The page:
Friday, May 26, 2006

Column on Holmes' Lochner Dissent

A Source of Liberty?s Curtailment

In his influential but insidious dissent in the Lochner decision
(LOCHNER v. PEOPLE OF STATE OF NEW YORK, 198 US 45 [1905]), Justice Oliver
Wendell Holmes, Jr. said:

...the word liberty in the Fourteenth Amendment is perverted when it is
held to prevent the natural outcome of a dominant opinion, unless it can
be said that a rational and fair man necessarily would admit that the
statute proposed would infringe fundamental principles as they have been
understood by the traditions of our people and our law....

So, Holmes held, if the majority??dominant opinion??wants it, it may be
done, period. Only if a measure formally contradicts the Constitution is
it prohibited. By this Holmes meant that if what the legislature intends
doesn?t directly, formally contradict the constitution, it should get a
pass from the courts.

A direct contradiction is rare?only if Congress tried to regulate
religion or censor speech would we have such a thing, since the First
Amendment states explicitly that no such thing may be done. Many of our
individual rights, however, are only implicit in the U. S. Constitution.
That accounts for all the fuss about no mention of a ?right to privacy,?
leading the followers of Holmes to argue that this makes is quite OK for
governments to meddle in our private lives if ?dominant opinion? (i.e.,
the legislators) approves.

We are all aware of the famous case of the lynch mob taking democracy too
far. That?s because lynch mobs, albeit expressing ?dominant opinion,?
violate due process. That means they abrogate principles of (procedural)
justice, they smash civil liberties.

But by Justice Holmes? influential opinion, what lynch mobs do is just
fine. If ?dominant opinion? is behind it, why not violate due process and
individual rights (unless they are explicitly mentioned)? Just think of
it?by this judicial philosophy everyone is completely subject to the will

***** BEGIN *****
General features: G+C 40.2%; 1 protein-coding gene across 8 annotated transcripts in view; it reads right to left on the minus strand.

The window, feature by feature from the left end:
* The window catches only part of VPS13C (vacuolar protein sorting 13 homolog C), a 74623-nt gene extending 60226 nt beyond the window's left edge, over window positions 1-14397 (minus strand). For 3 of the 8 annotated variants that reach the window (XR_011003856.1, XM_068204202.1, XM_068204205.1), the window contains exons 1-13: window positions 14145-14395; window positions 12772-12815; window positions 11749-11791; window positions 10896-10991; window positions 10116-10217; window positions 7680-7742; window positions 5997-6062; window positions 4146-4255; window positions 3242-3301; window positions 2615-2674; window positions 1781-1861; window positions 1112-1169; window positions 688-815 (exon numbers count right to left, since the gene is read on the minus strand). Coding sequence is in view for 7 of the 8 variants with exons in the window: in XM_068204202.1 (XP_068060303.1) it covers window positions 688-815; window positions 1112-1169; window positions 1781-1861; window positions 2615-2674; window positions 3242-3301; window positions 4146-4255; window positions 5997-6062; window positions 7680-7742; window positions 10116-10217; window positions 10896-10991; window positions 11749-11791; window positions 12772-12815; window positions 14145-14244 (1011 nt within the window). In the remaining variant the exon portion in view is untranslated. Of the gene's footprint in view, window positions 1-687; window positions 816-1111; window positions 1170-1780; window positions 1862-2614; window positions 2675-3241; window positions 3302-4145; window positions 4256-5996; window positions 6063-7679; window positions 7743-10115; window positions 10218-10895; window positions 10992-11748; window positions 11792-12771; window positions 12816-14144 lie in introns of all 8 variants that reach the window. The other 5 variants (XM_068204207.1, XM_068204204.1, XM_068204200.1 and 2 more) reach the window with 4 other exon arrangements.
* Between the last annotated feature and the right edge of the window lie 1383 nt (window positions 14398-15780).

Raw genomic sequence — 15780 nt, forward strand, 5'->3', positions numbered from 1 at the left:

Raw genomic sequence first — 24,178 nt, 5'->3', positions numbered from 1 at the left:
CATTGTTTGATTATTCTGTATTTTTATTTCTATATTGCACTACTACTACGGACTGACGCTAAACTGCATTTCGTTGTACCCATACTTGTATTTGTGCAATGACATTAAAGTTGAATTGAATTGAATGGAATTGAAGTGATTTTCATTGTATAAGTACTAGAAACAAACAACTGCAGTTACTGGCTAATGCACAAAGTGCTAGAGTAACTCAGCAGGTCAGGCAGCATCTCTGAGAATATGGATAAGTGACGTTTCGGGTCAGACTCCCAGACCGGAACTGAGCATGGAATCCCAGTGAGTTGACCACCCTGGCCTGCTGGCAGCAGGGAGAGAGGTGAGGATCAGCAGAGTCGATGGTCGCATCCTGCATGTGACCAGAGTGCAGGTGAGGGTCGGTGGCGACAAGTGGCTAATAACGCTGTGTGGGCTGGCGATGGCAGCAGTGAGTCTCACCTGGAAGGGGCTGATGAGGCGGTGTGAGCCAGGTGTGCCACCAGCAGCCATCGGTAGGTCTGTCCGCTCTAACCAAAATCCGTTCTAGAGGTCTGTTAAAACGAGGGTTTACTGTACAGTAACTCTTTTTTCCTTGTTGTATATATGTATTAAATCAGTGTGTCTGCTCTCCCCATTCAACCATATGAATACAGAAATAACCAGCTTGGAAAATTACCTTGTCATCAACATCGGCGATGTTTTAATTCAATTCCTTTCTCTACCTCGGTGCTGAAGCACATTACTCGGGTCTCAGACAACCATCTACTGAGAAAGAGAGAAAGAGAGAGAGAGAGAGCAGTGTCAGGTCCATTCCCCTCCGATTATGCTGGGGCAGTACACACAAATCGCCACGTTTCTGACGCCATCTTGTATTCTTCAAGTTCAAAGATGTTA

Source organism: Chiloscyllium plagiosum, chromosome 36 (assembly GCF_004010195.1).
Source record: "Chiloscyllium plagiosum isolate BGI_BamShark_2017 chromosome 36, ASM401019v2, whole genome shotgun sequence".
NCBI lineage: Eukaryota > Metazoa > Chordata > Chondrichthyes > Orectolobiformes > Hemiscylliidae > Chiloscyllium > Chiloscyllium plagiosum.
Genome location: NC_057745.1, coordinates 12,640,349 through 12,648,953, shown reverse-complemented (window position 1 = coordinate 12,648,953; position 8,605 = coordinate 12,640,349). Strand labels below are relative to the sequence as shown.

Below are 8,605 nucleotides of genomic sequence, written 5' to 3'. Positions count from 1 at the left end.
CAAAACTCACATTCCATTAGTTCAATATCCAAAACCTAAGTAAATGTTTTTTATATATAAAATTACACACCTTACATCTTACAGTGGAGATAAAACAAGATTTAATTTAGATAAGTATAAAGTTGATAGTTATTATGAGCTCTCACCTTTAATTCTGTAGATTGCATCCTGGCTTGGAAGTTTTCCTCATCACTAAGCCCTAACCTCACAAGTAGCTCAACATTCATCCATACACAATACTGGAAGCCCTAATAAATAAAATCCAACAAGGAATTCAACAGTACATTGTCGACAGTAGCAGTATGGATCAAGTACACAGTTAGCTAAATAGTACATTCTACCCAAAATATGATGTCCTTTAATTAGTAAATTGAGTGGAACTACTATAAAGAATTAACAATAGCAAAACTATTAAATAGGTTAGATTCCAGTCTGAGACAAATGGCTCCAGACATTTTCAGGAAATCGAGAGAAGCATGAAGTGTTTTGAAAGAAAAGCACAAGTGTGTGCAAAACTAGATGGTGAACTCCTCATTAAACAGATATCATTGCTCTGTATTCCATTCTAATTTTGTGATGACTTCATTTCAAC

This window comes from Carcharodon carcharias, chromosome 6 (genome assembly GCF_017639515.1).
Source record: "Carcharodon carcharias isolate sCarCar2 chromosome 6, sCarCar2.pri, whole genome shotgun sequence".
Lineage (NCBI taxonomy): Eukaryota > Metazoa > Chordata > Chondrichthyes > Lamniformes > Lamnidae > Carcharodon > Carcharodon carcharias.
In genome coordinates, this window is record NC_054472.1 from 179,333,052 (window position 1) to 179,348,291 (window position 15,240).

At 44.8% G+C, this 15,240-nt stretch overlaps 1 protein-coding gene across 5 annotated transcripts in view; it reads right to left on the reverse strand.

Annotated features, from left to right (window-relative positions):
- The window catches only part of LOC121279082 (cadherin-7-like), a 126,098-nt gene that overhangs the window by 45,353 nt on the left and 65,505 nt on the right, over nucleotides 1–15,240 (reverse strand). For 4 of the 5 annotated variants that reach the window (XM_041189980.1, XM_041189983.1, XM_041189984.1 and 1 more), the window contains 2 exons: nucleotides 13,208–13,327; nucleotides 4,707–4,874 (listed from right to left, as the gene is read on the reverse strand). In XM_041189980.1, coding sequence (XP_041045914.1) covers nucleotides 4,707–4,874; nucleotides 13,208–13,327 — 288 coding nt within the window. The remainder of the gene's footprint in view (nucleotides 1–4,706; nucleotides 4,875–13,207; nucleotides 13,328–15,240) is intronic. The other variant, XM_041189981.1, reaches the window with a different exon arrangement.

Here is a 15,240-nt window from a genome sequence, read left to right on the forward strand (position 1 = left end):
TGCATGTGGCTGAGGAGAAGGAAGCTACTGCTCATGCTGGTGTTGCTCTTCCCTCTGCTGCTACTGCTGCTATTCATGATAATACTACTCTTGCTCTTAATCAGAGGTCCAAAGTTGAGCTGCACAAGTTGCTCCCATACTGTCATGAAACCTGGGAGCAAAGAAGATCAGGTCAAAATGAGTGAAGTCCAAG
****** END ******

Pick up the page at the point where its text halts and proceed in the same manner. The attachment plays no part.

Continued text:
of the majority other than when speaking and worshiping.

Now what kind of freedom is this that can be squelched so easily, by the
majority (which means those who claim to represent it by way of having
been elected by some small fraction of the majority, actually, namely,
some of the voters)? Hitler was so elected, too, so one may suppose that
if he had not stopped people from talking and worshipping, everything else
he perpetrated would have fit with Justice Holmes? influential judicial
philosophy, one that, sadly, too many legal theorists and, indeed,
justices accept.

Sadly it takes generations for radical, albeit excellent, ideas to take
hold. Americans, no less than others across the globe, have the
governmental habit pretty badly that Holmes' remark rationalizes. It is,
indeed, not oil we are "addicted to," as President George W. Bush would
have it, but government. Whenever there?s a problem, too many of us run to
politicians and bureaucrats to fix it.

But that way lies tyranny. Of course, when that tyranny comes into clear
sight, many draw back and try to remedy matters. Still, most of the time
they are oblivious to the fact that the role of government?of a legal
order?is to protect, not to violate, our basic individual rights and when
a law is enacted that does violate such rights, it must not be accepted
but struck down immediately.

The U.S.A. is supposed to be a country of free men and women, not of
serfs ?bound to the land? by taxation and bureaucratic regulation. We are
supposed to solve our social and private problems without resorting to
coercive measures. (Even funding government must ultimately come from some
voluntary measure, not taxation, a form of extortion the Mafia could be
proud of.)

But it takes generations for people to acknowledge some of the most basic
truths, especially when there are so many who love living by lies such as
those told by the likes of Justice Oliver Wendell Holmes, Jr. in his
egregious Lochner dissent.

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